Centers for Disease Control and Prevention






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Overview of the CDC Growth Charts

New Features of the CDC Growth Charts
SectionSection 1Section 2Section 3Section 4Section 5Section 6Section 7
 
 


Example: Reduction in the Disjunction
between the 1977 and 2000 Charts


David's age is 30 ½ months.
His weight is 26 pounds.
His length measurement is 34 ½ inches (87.4 cm).
His stature measurement is 34 ¼ inches (86.6 cm).

AlertNote that the average difference between recumbent length and stature in national survey data is approximately 0.8 cm and this is the difference shown in this example.

Example of Disjuncture Using the 1977 NCHS Charts

When plotted on the 1977 charts, David's length-for-age is at the 5th percentile while his stature-for-age is at the 10th percentile. When changing from recumbent length to stature, there appeared to be an upward shift in stature. This could be misinterpreted as an improvement in linear growth, when it is actually an artifact of the 1977 charts. This disjunction occurred in part because recumbent length data for the 1977 charts were obtained from the Fels Longitudinal Study while stature data were obtained from NCHS data.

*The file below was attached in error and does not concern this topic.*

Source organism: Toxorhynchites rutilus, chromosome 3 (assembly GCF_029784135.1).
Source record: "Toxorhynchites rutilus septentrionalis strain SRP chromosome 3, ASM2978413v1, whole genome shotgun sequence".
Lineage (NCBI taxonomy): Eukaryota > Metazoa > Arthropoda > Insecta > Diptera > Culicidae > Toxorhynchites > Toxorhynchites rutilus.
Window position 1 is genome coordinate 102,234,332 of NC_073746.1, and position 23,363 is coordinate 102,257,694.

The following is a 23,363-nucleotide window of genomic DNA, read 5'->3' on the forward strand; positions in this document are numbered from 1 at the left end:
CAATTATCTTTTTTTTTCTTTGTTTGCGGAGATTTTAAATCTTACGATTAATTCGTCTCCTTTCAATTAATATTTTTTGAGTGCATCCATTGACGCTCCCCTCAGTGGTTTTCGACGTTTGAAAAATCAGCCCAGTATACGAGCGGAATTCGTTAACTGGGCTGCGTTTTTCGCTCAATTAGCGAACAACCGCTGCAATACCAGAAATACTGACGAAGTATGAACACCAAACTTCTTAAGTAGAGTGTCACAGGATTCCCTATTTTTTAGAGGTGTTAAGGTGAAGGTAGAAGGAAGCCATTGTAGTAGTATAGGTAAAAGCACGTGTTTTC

In the new CDC growth charts, there is no longer a disjunction between length and stature because recumbent length and stature data were taken from the same child. When David's measurements are plotted on the CDC Growth Charts, he is at the 10th percentile on both the length-for-age and stature-for-age charts.

Boys: Birth to 36 months chart with plotted point Boys: 2 to 20 years chart with plotted point
 

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